Assets are the skills, talents and capacity that individuals, associations and organisations can share to improve the life of a community. An assets approach focuses on the strengths rather than the weaknesses (or deficiencies) found in groups or communities.
For the purposes of this guidance, communities are defined as social or family groups linked by networks, geographical location or another common factor.
The wide range of personal, social, economic and environmental factors which determine the health status of people or communities. These include health behaviours and lifestyles, income, education, employment, working conditions, access to health services, housing and living conditions and the wider general material and social environment.
The gap or gradient in health, usually measured by mortality and morbidity, between population groups identified by social characteristics, including different social classes, ethnic groups, wealth and income groups, genders, educational groups, housing and geographical areas.
The life course is a term used in social epidemiology to describe the accumulation of material, social and biological advantages and disadvantages during a lifetime.
The aggregate of individuals defined by membership of a social, geographic, political or economic unit (for example, members of a state, a region, a city or a cultural group).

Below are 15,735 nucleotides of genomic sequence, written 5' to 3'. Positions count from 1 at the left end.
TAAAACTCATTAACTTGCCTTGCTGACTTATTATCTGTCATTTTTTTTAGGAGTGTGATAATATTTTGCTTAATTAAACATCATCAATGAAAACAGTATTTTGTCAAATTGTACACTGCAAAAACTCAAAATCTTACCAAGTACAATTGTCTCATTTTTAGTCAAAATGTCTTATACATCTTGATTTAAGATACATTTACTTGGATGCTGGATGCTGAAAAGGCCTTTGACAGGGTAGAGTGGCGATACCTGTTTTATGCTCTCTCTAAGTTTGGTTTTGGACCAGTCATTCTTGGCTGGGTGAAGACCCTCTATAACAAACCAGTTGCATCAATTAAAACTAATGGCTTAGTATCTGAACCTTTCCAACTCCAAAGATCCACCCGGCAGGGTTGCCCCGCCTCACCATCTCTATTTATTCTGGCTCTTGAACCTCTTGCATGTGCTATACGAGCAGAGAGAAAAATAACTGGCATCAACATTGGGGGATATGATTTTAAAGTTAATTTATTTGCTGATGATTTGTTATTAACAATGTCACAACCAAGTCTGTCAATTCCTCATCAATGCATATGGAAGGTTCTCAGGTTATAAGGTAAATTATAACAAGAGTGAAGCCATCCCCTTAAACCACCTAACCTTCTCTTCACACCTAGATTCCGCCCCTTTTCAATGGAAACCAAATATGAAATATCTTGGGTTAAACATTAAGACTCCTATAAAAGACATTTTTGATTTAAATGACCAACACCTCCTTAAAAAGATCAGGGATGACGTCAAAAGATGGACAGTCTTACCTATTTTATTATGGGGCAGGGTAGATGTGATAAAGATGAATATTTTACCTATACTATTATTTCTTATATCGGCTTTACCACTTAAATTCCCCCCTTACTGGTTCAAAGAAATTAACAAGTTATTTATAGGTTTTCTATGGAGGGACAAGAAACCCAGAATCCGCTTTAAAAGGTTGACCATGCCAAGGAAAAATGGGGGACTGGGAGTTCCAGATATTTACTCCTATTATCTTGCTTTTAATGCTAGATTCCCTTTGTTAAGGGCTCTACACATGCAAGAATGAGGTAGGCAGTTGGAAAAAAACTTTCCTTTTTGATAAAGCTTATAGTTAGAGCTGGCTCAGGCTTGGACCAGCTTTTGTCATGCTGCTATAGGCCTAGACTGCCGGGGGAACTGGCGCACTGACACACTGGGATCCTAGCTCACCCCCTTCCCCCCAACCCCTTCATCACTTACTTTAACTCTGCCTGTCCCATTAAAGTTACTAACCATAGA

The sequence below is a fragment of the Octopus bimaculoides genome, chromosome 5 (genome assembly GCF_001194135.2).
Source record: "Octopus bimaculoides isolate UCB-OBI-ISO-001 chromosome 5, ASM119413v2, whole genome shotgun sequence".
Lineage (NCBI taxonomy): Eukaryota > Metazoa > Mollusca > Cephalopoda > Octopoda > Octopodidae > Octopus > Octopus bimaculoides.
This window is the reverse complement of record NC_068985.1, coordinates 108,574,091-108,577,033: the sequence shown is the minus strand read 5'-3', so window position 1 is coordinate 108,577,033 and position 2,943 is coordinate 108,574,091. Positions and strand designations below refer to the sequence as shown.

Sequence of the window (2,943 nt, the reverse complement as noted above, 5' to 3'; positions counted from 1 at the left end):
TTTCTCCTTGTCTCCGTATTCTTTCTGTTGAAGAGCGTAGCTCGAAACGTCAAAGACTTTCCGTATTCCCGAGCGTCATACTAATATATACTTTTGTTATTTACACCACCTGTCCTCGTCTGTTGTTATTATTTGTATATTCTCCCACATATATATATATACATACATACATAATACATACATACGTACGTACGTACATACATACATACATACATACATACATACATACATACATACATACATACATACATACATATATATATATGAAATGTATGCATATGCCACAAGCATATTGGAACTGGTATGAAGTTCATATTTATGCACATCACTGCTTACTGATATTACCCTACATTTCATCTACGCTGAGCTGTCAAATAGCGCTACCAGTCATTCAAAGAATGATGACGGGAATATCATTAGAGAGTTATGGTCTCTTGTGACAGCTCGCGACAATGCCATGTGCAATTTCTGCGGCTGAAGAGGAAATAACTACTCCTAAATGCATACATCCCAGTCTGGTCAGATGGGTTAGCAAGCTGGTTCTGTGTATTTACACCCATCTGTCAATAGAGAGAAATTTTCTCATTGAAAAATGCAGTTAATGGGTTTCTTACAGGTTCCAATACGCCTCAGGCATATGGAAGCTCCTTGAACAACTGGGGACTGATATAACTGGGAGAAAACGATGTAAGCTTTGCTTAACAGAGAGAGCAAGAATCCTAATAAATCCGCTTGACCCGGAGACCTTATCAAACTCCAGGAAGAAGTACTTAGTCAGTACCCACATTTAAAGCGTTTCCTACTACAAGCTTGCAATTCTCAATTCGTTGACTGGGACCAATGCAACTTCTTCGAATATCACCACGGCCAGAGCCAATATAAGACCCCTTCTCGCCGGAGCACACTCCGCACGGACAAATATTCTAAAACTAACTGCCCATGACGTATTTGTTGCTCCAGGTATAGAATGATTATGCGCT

Multi-agency, multi-packages and/or a series of related policies, services and interventions or other actions focused on broad strategic issues. They can involve a suite of activities that may be topic, setting or population based – and may involve changes to organisational infrastructures.
A number of terms are used to describe attempts to promote or support behaviour change and sometimes these are used interchangeably. They include: initiative, scheme, action, activity, campaign, policy, strategy, procedure, programme, intervention and project.
The ability to withstand or even respond positively to stressors, crises or difficulties.
Self-efficacy is a person's estimate or personal judgment of his or her own ability to succeed in reaching a specific goal.
Social capital is commonly defined as those features of a society, such as networks, social trust and cohesion, that facilitate cooperation among people for mutual benefit.
A person's position in society, as determined by criteria such as income, level of education achieved, occupation and value of property owned.